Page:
NHL player to plead guilty in grizzly kill: Crown

NHL defenceman accused of illegal bear hunt in B.C. plans to plead guilty: Crown

Anaheim Ducks defenceman Clayton Stoner (right) throws down with Canucks forward Brandon Prust

By Tamsyn Burgmann, The Canadian Press

VANCOUVER – An NHL player accused of illegally shooting a grizzly bear on British Columbia’s central coast intends to plead guilty, says a Crown lawyer.

Clayton Stoner of the Anaheim Ducks faces five charges for a hunt in 2013, but his case was adjourned Friday.

Prosecutor Jim Cryder told a provincial court judge that he spoke with Stoner’s lawyer, who, along with Stoner, did not appear in court.

“Mr. Stoner, through his counsel, would like to enter a plea, as I understand, as soon as possible and dispose of the matter,” Cryder told the judge.

A legal articling student who appeared on behalf of Stoner’s lawyer, Marvin Stern, confirmed that intention to Judge Brent Hoy.

Stoner has never denied the hunt, which sparked outrage after photos published in a Vancouver newspaper two years ago showed him holding a bear’s severed head.

But the former Port McNeill, B.C., resident did not meet residency requirements to have a hunting licence, according to the B.C. Conservation Officer Service.

Stoner is charged with two counts of knowingly making a false statement to obtain a hunting licence. He also faces separate counts of hunting out of season, hunting without a licence and unlawfully possessing dead wildlife.

Outside court, Cryder said it was not unusual for the case to be delayed.

“It takes time to negotiate things and have agreement,” he said. “It’s a slow process.”

He added that Stoner is not legally required to attend the hearings and a lawyer can enter a plea on his behalf at a future date, which has not been set.

About a dozen people who protested before the hearing and are demanding a ban on trophy hunting were disappointed that the case has been postponed at least three times.

“Clayton Stoner is used to penalties in his hockey career, but this should be the biggest penalty of his life,” said Mary-Sue Atkinson, from North Vancouver.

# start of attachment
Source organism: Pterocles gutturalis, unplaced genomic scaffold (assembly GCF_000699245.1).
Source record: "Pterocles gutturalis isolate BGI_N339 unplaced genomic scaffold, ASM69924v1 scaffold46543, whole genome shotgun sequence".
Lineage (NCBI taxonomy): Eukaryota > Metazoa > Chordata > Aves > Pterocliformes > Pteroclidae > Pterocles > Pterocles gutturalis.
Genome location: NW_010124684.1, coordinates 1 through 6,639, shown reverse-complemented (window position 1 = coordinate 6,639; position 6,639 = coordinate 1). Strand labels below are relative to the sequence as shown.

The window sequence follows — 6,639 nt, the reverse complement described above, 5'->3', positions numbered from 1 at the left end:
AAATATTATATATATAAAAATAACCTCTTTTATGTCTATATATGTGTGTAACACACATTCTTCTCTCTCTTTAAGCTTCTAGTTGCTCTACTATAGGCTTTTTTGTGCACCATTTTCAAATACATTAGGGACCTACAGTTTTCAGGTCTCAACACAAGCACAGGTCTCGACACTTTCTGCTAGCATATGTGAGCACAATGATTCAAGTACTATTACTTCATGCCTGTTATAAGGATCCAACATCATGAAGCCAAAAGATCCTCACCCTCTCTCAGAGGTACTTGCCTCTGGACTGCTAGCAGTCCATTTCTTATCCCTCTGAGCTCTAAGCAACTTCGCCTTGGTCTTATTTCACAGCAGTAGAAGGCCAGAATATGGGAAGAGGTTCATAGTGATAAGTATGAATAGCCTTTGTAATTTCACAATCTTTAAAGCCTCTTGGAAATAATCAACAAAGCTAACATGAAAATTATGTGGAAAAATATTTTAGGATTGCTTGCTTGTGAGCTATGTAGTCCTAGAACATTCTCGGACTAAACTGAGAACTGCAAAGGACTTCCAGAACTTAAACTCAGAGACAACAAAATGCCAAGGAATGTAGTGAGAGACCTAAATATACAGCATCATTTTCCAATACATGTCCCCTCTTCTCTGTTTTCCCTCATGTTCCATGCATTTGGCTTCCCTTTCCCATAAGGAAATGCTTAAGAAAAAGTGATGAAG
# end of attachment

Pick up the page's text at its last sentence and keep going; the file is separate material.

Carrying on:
The bear, which local residents had named Cheeky, was killed in an area known as the Great Bear Rainforest.

Just Posted

Ballenas students question Parksville council on city issues

Students grilled council on homelessness, snow removal and the need for more activities for youth

Ballenas students launch fundraiser for U.S. travel to promote science experiment

Students’ experiment headed for International Space Station

Search is on for parties to build $10.7M Bowser sewage project

Further investigation of land disposal option rejected by RDN board

Parksville council won’t ban single-use plastic bags

Politicians vote 6-1 against proposed bylaw

RDN dealing with high interest in backyard cannabis production

New policy proposed to address challenges with Health Canada licences

National Energy Board approves Trans Mountain pipeline again

Next step includes cabinet voting on the controversial expansion

Girl heard saying ‘Help my Dad’ in suspicious radio message on Vancouver Island

Police asking for help following mysterious signals from somewhere between Comox and Sayward

Vehicle smashes through front of furniture store in Nanaimo

No injuries reported in Friday incident

Reports of rashes prompt closure of all Harrison Hot Springs pools

Public pool available after Fraser Health shut down all five mineral pools until further notice

One dead, two seriously injured in Hwy 4 crash west of Port Alberni

A man has died following a single-vehicle collision west of Port Alberni… Continue reading

Two more measles cases confirmed in Vancouver

It brings the number of total cases within the city connected to the outbreak to ten

B.C. Special Olympics officially underway in Vernon

Athlete’s Oath: “Let me win. But if I cannot win, let me be brave in the attempt.”

Vancouver Aquarium wants your help to name a baby killer whale

The public helped name Springer’s first calf, Spirit, and is being asked to help with the second

Most Read